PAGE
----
01 October, 2011

So what’s a Massachusetts girl doing in France so often? And how did I get from the Connecticut River banks to Cape Cod Bay?

Sandy Neck, 10/1/11

My parents honeymooned on the Cape in 1962, when there wasn’t too much out here and my dad spearfished off the beach, probably to impress my mom with his abilities as a provider.  Maybe if all we ever ate was dogfish?  But they were both from Western Massachusetts and set up shop there, literally, an automotive repair shop and gas station.  On opening day, Dad offered a free case of Pepsi with a fill-up, gift value $1.69.  But somewhere along the line Dad had taken French, and would toss out a petit mot or two now and then.  He sang Alouette.  This was a big guy on a motorcycle.  My first dog was a toy miniature French poodle named Cherie who jumped out of a hat box on Christmas morning, circa 1970.  

I went to Montessori kindergarten in Springfield somewhere around then, and my favorite thing was French class, more Alouette.  I still don’t know all of the words to it. But after that it was public school, where foreign language was, well, a foreign idea until seventh grade. In 1972, my parents divorced and I changed school districts.  In junior high one chose French or Spanish and that was your lot in life.  Although I was really interested in the lengua maternal of my Cuban great-grandfather, I went with the French flow, as down the Canal du Midi.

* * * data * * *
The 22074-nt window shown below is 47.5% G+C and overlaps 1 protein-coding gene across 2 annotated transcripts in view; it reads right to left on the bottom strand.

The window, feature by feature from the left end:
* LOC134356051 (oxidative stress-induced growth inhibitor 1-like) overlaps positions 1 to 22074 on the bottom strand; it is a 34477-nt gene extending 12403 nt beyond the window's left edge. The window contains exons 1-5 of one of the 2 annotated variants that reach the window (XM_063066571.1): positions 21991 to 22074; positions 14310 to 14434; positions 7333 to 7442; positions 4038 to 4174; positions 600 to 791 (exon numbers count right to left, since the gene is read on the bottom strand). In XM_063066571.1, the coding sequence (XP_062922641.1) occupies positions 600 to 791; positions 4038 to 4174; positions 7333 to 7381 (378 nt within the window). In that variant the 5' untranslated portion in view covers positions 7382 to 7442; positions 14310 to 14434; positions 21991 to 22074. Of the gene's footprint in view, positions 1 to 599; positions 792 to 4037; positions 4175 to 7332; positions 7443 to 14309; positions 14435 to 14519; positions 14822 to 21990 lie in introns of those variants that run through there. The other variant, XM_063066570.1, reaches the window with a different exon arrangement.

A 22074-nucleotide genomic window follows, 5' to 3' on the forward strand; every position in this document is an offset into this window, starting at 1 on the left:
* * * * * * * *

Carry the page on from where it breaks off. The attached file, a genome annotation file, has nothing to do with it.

Neither high school nor French class were my shtick.  Although I threw in a semester of Latin and one of Spanish, three and a half years of that French program got me nowhere.  There weren’t any French questions on the GED exam. But I didn’t give up and struggled on again with Madame Ball at Smith College, even as an Economics major. 

My daughter at the time of that first trip
Still with me? It was a long, slow journey. My daughter  was meandering along beside me and for Christmas 1990, I gave her a plane ticket to London in her stocking.  She was eight and being my kid actually thought that was cool. We would take the hovercraft from Dover to Calais, then train to Paris.  We were living in family housing at the University of Massachusetts, Amherst, and the first Gulf War raged, hence the cheap tickets.  The airline called daily to give me updates.  When we landed at Heathrow there were tanks on the tarmac, but the dream begun in kindergarten (mine, not hers) was about to be realized.

I will have to scan some of those first trip photos, pre-digital camera.  There was the war, general strikes, bad weather and a picky eater but I was in love, with Paris.
Toward La Defense
Tomb of the Unknowns